Exchange-traded funds (ETFs) aren't always the first type of financial instrument you may think about short selling. But because ETFs are traded like stocks, they're relatively easy to sell short. And just like with stocks, selling short ETFs involves borrowing and then quickly selling shares of the fund. This is done with the expectation of being able to buy them back for a lower price than you sold them for.
You might sell an asset short because you expect it to decline in value and you hope to profit from the completed trade. But there are other reasons as well.
Learn four reasons you might short sell an ETF.
1. Hedge Downside Portfolio Risk
Let's say you have a substantial equity or fixed-income portfolio. You to protect against a drop in one or more stock or bond markets. Selling short an ETF that includes a large number of stocks or bonds in the market or markets might be the way to go.
For instance, the SPDR S&P 500 ETF Trust is an ETF that attempts to replicate, before management fees and other costs, the return of the S&P 500 Index. This tracks the performance of 500 large-company stocks that are listed on U.S. exchanges.
For a portfolio that has diversified stock holdings from around the globe, a good choice to sell short might be the iShares MSCI ACWI ETF. This fund aims to match the performance of the MSCI ACWI Index; this consists of stocks from 23 developed and 27 emerging markets. If you have a large exposure to fixed-income securities in emerging markets, you might consider shorting the Invesco BulletShares 2024 USD Emerging Markets Debt ETF.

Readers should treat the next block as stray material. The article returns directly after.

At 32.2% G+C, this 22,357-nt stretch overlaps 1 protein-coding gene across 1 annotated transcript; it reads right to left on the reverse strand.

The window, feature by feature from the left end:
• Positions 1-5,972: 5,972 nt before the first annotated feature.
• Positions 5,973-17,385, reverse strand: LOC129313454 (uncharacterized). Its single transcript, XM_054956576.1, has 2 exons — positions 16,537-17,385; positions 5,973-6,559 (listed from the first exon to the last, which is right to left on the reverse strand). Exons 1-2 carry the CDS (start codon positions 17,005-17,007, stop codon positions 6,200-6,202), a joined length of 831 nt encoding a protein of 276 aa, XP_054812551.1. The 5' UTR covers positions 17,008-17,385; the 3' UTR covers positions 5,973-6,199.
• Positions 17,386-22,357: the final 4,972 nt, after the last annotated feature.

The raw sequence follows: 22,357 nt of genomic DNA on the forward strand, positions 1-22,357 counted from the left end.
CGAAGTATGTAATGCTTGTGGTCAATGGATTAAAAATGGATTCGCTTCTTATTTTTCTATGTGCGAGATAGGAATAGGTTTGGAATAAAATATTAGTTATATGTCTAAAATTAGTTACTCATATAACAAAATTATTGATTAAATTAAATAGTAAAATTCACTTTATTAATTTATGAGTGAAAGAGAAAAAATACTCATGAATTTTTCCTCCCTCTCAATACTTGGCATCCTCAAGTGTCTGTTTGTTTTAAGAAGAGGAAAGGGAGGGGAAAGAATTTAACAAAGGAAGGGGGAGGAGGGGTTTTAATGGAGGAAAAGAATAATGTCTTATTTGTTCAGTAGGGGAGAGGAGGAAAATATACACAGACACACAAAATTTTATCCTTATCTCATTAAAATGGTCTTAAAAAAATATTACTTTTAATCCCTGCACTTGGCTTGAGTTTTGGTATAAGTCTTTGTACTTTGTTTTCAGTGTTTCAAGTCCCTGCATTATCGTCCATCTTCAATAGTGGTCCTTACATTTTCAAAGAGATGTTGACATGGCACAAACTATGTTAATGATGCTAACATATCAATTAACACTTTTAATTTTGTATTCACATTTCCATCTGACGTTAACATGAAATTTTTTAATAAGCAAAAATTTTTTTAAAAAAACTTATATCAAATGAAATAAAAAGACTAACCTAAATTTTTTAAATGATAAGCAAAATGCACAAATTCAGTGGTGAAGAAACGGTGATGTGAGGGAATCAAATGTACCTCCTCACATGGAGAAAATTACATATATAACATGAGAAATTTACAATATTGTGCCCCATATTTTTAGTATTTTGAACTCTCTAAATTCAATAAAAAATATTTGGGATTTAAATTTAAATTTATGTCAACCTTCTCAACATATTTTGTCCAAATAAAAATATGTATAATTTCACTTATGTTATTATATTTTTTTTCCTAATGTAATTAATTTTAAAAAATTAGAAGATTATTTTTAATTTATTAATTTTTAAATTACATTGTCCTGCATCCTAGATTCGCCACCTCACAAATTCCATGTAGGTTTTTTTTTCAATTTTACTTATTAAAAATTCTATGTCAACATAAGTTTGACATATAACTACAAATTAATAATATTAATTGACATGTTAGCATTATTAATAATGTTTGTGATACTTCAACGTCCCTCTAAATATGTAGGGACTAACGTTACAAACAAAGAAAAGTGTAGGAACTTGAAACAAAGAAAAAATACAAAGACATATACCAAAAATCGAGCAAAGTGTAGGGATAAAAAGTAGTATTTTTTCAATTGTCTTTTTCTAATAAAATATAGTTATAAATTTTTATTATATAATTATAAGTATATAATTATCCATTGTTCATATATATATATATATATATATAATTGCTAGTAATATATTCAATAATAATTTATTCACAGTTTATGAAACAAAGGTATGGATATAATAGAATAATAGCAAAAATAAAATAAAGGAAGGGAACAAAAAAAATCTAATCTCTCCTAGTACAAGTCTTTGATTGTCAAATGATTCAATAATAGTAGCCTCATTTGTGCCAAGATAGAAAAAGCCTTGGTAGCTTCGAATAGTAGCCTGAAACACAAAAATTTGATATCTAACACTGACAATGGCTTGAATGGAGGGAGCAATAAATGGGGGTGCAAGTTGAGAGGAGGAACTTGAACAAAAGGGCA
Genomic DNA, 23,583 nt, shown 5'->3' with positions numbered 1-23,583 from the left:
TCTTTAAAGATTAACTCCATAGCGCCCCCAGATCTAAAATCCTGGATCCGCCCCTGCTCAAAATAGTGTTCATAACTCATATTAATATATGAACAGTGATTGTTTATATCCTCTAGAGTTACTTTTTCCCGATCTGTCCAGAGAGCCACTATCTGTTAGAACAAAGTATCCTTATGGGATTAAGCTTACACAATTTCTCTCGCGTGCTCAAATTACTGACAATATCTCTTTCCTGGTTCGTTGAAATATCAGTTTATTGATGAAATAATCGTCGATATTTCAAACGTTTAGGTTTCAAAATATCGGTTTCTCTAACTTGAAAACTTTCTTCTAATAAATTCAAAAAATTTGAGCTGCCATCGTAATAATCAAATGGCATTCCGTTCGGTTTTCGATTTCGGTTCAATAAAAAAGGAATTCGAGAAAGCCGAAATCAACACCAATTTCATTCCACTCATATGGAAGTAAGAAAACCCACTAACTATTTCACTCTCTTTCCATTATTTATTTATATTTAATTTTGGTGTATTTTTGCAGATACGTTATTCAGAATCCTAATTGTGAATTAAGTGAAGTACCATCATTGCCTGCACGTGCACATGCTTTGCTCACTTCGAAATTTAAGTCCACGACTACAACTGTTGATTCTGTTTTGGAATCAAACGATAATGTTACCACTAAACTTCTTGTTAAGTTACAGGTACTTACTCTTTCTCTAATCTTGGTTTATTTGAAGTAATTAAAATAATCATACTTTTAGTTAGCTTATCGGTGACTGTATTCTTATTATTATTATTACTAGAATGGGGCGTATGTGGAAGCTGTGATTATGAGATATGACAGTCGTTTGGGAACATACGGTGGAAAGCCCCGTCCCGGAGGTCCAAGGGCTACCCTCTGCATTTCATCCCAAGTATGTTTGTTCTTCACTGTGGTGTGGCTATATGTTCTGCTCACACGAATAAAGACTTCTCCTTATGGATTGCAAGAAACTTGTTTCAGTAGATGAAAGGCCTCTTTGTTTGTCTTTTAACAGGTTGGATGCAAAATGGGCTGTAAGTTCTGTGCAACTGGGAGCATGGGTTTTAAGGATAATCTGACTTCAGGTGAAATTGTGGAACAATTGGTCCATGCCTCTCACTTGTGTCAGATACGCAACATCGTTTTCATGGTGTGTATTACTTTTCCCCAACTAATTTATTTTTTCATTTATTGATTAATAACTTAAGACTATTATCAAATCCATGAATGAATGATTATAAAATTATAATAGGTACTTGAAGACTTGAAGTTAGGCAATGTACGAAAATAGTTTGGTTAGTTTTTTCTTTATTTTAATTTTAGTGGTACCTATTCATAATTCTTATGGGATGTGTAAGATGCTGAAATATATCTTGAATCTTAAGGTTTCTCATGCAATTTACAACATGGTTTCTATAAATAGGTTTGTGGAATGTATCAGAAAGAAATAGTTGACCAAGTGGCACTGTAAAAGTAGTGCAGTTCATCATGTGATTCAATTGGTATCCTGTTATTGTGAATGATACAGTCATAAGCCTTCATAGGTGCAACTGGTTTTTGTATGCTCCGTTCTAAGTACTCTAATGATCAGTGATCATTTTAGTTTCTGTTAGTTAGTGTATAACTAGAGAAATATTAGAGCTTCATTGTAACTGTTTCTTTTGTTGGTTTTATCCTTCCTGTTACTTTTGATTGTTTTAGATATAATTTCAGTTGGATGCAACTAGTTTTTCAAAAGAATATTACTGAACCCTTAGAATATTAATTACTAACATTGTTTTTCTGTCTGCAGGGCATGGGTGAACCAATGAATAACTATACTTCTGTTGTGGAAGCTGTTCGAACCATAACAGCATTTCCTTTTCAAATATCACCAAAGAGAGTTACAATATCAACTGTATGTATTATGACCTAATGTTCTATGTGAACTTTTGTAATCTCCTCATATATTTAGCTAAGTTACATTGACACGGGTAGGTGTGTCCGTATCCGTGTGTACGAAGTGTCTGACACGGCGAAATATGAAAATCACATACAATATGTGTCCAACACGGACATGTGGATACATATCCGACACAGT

If a decline in the particular stock or bond market or markets you were concerned about does come to pass, your short position in a broad-spectrum ETF would offset some of the losses on the individual securities you own.
2. Hedge Downside Sector, Industry, or Commodity Risk
What if you're concerned about a decline in a particular sector, industry, or commodity? You could short sell an ETF that consists of stocks in a sector, such as health care; an industry, such as biotechnology; or has exposure to a commodity, such as crude oil.
The Fidelity MSCI Health Care Index ETF, for instance, has as its underlying index the MSCI USA IMI Health Care Index. This covers all industries within the health care sector. The VanEck Vectors Biotech ETF encompasses 25 stocks in the biotechnology industry. And USCF'S U.S. Oil Fund is a commodity ETF; it uses oil futures contracts to attempt to reflect daily price movements in West Texas Intermediate light, sweet crude, minus the firm's expenses.
3. Hedge Regional or Country Risk
If your portfolio has a good deal of exposure to a region or country, you might want to sell short an ETF that invests in that location. For instance, shorting the iShares MSCI India ETF would help offset your losses if Indian stocks took a dive. Alternatively, you could reduce risk by shorting a foreign currency ETF such as the Invesco CurrencyShares Swedish Krona Trust.
4. Hedging Derivatives
If you are trading ETF, index, or equity options, you can hedge long derivative positions by shorting a correlating ETF.
An options contract confers the right to buy or sell an underlying asset at a set price on or before a certain date. A call option gives you the right to buy the asset; a put option gives you the right to sell the asset.
For example, if you are long (have purchased) call options on the PIMCO Active Bond ETF, you could hedge your risk by shorting that ETF.
However, investors should keep in mind that this kind of strategy is risky. The risk an investor is assuming as a result of the short is much greater than the risk associated with the long option position. The option gives the right, but not the obligation to exercise.